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Prof J. M. Claassen
42 Rowan Street
Stellenbosch, 7600
883 2956
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Grand-ducks, Donald and Daisy
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Jo-Marie's grand-doggie, Mini (click for "Author's dogs)

Jo-Marie Claassen

Jo-Marie Claassen

Author of academic books on Latin literature and language
Associate Professor at the Latin Department
of Stellenbosch University until 2001

Extract from the closing chapter of her book

Johanna Maria Latsky was born on 9 June 1940 in Cape Town. She studied at Stellenbosch University (BA in Latin and English, cum laude, 1960; MA in Latin, cum laude, 1970; Third major in Greek, 1972, PhD, 1986)
MA thesis: Humor by Tertullianus (in Afrikaans)
Doctoral thesis: Poeta, exsul, vates: a stylistic and literary analysis of Ovid's Tristia and Epistulae ex Ponto.
Jo-Marie also attained a teaching diploma at the University of Cape Town (Senior Education Certificate,cum laude, 1961).
She was a visiting fellow at different times at the universities of Princeton, Cambridge, and Texas at Austin.
She taught at Stellenbosch University Latin Department (later Classics and then Ancient Studies) for about 34 years; first as temporary part-time lecturer, and following 1979, full time as junior lecturer,becoming associate professor in 1994. She retired in March 2001.
She has served on the National Executive of the Classical Association of South Africa and is presently Chair of the Western Cape branch. She organised a Latin Olympiad for schools on four occasions (1989 - 96), and is SA Certification Board Moderator for Latin.
She is internationally known for her work on the poet Ovid and the prose author Cicero, and for research on Latin teaching and the use of computers in education.She has presented many papers both locally and abroad; her particular interest being the academic development of students.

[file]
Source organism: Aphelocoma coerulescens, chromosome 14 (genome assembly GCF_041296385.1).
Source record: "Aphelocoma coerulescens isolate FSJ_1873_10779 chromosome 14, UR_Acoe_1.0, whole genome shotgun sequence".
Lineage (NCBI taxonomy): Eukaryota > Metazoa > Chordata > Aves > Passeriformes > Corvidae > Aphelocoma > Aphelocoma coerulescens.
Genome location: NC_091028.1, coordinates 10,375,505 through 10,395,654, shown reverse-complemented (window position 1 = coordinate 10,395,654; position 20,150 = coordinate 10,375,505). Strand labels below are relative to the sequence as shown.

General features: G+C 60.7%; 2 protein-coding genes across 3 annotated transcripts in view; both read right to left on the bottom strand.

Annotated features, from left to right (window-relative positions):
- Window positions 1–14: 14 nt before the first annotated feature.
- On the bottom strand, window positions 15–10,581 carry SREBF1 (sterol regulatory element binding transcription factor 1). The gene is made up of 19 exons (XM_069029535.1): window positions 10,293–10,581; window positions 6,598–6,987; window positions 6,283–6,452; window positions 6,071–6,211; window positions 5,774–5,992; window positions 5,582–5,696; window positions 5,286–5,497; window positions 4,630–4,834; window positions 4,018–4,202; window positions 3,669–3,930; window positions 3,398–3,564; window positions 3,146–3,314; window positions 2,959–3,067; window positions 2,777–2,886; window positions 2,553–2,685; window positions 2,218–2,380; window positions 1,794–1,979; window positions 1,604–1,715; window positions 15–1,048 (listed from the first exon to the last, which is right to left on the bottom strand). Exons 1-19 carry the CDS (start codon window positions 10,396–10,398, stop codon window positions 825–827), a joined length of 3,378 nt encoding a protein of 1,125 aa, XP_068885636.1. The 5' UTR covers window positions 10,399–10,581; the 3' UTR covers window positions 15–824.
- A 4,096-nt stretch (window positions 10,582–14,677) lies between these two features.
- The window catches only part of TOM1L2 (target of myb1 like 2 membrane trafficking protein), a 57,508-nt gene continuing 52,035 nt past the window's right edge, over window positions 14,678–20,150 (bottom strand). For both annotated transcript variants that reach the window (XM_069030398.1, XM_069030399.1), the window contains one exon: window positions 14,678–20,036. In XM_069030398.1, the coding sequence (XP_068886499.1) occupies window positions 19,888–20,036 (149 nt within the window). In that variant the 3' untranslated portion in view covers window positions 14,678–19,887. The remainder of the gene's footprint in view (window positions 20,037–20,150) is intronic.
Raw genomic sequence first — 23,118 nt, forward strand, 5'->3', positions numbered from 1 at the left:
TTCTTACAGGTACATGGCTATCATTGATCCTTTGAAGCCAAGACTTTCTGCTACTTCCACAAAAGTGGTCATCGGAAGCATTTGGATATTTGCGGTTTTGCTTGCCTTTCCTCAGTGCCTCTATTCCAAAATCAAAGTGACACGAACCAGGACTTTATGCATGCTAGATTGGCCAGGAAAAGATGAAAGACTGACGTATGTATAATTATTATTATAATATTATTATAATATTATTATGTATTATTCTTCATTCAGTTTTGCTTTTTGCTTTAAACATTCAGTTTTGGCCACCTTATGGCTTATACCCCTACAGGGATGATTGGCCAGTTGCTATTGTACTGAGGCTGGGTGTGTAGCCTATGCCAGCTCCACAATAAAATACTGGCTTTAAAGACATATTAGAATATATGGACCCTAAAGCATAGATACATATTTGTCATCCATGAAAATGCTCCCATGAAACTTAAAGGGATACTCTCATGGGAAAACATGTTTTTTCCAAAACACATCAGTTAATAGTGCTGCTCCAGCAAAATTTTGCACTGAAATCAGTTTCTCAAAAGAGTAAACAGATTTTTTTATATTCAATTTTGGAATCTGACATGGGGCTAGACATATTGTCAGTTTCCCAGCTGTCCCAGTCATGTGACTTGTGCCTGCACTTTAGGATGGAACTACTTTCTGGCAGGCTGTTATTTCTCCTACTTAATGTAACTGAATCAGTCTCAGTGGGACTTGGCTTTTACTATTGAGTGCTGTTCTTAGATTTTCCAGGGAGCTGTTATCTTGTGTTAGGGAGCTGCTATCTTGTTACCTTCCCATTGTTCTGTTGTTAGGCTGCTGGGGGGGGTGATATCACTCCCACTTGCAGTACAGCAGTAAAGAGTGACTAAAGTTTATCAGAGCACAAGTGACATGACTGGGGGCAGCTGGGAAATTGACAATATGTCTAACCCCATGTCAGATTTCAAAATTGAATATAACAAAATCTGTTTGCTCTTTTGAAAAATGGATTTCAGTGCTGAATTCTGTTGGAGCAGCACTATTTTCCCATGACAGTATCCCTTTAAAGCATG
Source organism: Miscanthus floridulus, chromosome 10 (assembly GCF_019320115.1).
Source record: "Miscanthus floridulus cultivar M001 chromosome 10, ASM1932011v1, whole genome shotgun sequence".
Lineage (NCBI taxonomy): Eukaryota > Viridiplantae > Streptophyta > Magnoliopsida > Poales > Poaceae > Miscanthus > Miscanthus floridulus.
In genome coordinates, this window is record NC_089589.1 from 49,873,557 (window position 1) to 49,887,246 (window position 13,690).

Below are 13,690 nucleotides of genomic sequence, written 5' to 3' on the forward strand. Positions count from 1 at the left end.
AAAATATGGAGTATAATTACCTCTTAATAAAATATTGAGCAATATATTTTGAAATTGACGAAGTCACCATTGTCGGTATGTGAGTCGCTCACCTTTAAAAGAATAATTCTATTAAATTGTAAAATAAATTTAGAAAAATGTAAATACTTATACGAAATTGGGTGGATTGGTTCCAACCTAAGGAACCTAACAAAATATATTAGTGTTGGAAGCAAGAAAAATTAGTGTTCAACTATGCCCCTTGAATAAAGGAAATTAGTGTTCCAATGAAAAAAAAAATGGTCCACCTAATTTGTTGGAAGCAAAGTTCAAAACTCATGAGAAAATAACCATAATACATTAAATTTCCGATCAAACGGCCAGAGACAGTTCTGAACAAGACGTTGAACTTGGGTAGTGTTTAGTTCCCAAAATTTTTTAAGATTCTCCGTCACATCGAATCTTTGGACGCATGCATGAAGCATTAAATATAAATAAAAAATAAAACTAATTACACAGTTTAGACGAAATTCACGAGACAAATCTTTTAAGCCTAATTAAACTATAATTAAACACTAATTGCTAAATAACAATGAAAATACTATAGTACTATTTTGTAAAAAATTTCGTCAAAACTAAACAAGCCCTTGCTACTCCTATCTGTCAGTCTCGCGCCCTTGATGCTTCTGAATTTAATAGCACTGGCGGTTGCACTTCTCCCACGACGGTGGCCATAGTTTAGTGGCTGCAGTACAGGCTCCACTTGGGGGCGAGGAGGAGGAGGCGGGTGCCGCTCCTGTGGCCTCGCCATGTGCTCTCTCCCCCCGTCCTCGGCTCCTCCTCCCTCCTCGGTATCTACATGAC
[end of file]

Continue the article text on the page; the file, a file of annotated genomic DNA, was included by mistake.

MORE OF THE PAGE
Jo-Marie is married to Pieter Eduard Claassen and has a daughter and a son. She lives in Mostersdrift, Stellenbosch. She is a niece of Lulu Latsky.
Hobbies: People, family life, academic pursuits, singing, nature
Favourite books:biographies, historical novels, nineteenth century literature
Quote:"People are more important than things"
"A large part of the world's work is done by people who are not feeling very well"


1978: Harry Crossley scholarship: research on innovations in Latin teaching in the USA
1990-97: US merit awards
2000: US Rector's Commendation for Excellence in Research
Ovid revisited - click for blurbDisplaced Persons: the literature of exile: from Cicero to Boethius
London, Duckworths, 1999; Madison, University of Wisconsin Press, appearing in USA

NP van Wyk Louw, Germanicus, translated into English verse (e-book)   (flyer of the English translation of Van Wyk Louw's Germanicus

Co-author :
1 Latin text with commentary
Tria Saecula , series of Latin texts with commentaries
1 Latin/English/Afrikaans .vocabulary list
Ovid revisited: The Poet in Exile, Duckworth, 2008   (See blurb of the book pdf)

Author of some 80 academic and popular articles

The following is an extract from the closing chapter of her book on exile in the ancient world. It traces the continuation of the genre, also in modern South African literature: